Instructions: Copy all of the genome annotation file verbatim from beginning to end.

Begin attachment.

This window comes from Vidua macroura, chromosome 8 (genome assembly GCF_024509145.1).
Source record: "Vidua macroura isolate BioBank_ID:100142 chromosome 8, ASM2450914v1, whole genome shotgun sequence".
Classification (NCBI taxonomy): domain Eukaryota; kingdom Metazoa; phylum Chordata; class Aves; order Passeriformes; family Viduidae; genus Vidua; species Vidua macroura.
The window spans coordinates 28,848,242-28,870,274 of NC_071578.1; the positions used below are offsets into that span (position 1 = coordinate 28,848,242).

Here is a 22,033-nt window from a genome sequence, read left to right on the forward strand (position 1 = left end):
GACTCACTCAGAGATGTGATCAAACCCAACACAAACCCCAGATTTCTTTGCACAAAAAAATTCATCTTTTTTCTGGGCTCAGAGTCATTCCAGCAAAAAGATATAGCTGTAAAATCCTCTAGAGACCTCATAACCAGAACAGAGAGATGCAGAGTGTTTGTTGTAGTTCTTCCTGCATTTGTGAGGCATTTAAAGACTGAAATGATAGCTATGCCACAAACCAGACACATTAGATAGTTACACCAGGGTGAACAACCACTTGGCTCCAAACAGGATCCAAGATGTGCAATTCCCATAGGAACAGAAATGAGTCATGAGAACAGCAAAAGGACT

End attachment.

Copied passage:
This window comes from Vidua macroura, chromosome 8 (genome assembly GCF_024509145.1).
Source record: "Vidua macroura isolate BioBank_ID:100142 chromosome 8, ASM2450914v1, whole genome shotgun sequence".
Classification (NCBI taxonomy): domain Eukaryota; kingdom Metazoa; phylum Chordata; class Aves; order Passeriformes; family Viduidae; genus Vidua; species Vidua macroura.
The window spans coordinates 28,848,242-28,870,274 of NC_071578.1; the positions used below are offsets into that span (position 1 = coordinate 28,848,242).

Here is a 22,033-nt window from a genome sequence, read left to right on the forward strand (position 1 = left end):
GACTCACTCAGAGATGTGATCAAACCCAACACAAACCCCAGATTTCTTTGCACAAAAAAATTCATCTTTTTTCTGGGCTCAGAGTCATTCCAGCAAAAAGATATAGCTGTAAAATCCTCTAGAGACCTCATAACCAGAACAGAGAGATGCAGAGTGTTTGTTGTAGTTCTTCCTGCATTTGTGAGGCATTTAAAGACTGAAATGATAGCTATGCCACAAACCAGACACATTAGATAGTTACACCAGGGTGAACAACCACTTGGCTCCAAACAGGATCCAAGATGTGCAATTCCCATAGGAACAGAAATGAGTCATGAGAACAGCAAAAGGACT